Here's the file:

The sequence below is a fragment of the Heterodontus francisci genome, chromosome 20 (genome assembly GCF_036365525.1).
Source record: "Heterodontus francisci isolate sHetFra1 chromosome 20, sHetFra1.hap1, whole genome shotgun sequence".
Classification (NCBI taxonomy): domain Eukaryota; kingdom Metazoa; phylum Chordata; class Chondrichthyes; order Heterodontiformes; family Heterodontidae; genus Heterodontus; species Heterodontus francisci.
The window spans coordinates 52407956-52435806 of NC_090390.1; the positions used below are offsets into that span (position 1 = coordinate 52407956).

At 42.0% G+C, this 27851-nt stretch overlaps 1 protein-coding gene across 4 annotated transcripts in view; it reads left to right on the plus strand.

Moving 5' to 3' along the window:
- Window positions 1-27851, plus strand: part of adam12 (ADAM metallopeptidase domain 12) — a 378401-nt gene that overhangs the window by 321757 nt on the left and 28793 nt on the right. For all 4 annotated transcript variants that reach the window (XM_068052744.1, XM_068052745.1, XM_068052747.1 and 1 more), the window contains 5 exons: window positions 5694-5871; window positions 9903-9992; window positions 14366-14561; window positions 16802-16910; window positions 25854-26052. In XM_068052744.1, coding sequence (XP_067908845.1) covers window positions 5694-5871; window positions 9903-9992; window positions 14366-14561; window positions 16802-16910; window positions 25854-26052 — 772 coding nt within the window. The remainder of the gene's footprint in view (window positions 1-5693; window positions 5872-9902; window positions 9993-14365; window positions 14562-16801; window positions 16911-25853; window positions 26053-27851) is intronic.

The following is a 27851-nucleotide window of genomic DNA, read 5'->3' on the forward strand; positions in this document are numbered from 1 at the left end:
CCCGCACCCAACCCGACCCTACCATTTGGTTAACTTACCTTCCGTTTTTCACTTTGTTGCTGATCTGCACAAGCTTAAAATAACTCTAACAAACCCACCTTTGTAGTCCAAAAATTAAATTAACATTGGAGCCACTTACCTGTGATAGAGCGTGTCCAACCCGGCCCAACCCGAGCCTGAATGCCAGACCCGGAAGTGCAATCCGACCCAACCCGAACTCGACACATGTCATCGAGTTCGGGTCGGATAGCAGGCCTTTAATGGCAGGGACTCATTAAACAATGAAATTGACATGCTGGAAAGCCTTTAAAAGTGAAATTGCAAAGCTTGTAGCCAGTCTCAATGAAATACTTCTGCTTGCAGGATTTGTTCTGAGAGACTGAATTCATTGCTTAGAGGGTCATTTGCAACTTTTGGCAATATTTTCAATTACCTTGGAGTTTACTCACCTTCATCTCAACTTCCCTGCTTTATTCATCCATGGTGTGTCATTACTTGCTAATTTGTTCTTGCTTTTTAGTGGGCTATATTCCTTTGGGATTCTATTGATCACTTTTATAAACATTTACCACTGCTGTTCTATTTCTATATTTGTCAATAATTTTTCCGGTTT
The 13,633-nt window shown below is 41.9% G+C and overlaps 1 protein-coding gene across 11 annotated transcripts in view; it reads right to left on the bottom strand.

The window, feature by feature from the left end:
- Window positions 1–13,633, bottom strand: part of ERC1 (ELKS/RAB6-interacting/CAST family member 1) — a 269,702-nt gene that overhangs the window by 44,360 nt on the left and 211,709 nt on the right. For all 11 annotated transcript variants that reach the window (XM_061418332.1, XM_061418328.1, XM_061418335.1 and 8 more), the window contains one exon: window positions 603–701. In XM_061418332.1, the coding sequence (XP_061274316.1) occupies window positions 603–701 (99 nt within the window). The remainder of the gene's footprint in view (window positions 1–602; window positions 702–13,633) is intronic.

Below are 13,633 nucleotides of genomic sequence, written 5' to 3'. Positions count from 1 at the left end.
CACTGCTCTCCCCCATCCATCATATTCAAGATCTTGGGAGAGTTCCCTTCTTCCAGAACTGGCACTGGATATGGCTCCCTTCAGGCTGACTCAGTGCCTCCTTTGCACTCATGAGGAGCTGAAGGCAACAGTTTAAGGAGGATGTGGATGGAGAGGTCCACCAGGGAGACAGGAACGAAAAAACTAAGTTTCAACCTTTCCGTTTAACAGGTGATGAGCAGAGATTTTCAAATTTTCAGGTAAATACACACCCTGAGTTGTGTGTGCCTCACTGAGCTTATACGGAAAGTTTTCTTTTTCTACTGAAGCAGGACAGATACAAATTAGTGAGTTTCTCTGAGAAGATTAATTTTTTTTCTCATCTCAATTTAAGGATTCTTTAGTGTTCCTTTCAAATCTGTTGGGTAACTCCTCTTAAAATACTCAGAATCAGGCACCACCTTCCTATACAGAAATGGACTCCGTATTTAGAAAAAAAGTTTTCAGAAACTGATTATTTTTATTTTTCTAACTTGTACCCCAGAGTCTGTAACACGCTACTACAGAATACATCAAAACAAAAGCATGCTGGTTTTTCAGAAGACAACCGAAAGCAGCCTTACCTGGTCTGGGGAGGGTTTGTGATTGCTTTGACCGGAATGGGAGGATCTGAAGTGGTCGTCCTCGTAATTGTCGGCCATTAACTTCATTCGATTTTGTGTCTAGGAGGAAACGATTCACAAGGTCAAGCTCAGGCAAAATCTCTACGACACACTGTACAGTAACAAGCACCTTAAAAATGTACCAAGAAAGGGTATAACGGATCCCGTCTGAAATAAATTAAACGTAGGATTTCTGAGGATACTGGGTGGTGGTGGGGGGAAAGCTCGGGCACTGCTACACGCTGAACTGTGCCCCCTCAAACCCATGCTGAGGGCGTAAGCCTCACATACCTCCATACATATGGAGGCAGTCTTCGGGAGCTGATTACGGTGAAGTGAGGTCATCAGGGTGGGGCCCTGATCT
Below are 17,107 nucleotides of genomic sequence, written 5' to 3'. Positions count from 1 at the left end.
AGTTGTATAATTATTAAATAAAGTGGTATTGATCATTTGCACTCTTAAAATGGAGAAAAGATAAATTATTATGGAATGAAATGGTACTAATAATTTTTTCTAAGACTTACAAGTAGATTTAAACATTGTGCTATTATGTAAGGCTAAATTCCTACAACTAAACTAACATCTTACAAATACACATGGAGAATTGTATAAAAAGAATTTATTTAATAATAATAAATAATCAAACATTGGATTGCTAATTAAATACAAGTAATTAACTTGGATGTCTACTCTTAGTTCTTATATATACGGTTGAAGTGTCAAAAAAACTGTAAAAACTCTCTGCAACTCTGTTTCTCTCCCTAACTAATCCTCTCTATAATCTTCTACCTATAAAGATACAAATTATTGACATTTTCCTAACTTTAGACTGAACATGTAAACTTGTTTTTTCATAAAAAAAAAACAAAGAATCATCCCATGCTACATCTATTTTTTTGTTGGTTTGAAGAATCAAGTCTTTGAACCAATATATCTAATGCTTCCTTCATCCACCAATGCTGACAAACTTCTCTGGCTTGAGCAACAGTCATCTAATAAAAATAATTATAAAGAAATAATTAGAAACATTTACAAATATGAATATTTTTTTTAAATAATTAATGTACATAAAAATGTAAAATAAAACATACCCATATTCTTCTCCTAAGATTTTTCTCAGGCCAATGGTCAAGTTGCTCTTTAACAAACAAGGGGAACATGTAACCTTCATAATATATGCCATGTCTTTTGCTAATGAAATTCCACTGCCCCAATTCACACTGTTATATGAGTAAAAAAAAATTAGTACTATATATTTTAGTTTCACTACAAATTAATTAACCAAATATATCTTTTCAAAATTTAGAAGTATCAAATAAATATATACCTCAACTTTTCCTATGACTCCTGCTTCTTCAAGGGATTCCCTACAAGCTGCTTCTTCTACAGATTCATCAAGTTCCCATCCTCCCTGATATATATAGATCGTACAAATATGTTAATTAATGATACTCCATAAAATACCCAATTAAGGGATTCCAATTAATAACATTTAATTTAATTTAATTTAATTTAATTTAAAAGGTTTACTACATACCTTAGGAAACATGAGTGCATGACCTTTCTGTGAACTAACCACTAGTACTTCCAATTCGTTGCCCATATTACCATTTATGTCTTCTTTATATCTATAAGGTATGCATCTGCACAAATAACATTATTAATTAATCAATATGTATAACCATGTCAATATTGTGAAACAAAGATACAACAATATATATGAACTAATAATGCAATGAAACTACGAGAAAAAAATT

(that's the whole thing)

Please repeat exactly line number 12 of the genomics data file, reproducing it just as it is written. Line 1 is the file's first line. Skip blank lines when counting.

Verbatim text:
- Window positions 1–13,633, bottom strand: part of ERC1 (ELKS/RAB6-interacting/CAST family member 1) — a 269,702-nt gene that overhangs the window by 44,360 nt on the left and 211,709 nt on the right. For all 11 annotated transcript variants that reach the window (XM_061418332.1, XM_061418328.1, XM_061418335.1 and 8 more), the window contains one exon: window positions 603–701. In XM_061418332.1, the coding sequence (XP_061274316.1) occupies window positions 603–701 (99 nt within the window). The remainder of the gene's footprint in view (window positions 1–602; window positions 702–13,633) is intronic.